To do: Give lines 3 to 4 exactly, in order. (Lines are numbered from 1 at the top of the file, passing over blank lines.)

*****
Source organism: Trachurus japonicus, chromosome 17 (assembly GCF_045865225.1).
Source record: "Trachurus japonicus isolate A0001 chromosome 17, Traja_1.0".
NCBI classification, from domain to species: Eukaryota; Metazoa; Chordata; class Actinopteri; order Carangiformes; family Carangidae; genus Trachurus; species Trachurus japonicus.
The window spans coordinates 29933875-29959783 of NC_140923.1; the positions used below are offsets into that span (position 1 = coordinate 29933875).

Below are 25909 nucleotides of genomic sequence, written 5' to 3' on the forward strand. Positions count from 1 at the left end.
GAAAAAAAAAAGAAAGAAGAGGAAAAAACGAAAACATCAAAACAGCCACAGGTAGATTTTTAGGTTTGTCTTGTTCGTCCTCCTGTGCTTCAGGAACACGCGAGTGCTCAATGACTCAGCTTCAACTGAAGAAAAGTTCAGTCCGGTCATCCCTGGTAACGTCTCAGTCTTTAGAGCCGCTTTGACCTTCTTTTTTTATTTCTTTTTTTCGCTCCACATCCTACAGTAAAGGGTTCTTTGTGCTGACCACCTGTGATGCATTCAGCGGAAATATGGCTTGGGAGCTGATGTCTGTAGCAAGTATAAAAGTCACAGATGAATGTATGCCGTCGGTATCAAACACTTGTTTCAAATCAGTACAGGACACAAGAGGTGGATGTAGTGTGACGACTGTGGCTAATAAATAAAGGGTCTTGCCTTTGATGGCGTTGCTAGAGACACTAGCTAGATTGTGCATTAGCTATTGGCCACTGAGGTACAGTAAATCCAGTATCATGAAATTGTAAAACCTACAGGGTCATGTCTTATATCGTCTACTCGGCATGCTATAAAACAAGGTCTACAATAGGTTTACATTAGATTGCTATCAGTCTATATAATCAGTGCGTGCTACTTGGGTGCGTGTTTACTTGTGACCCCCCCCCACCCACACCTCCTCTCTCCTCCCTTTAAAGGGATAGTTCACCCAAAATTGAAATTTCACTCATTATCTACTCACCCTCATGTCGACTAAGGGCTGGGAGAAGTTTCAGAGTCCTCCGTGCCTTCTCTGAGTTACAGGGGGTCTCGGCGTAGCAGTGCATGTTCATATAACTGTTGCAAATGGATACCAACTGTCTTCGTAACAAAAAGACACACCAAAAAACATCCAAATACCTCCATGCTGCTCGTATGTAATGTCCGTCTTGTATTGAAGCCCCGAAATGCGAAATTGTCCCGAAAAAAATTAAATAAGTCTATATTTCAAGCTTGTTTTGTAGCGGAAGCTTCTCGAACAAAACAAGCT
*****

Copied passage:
NCBI classification, from domain to species: Eukaryota; Metazoa; Chordata; class Actinopteri; order Carangiformes; family Carangidae; genus Trachurus; species Trachurus japonicus.
The window spans coordinates 29933875-29959783 of NC_140923.1; the positions used below are offsets into that span (position 1 = coordinate 29933875).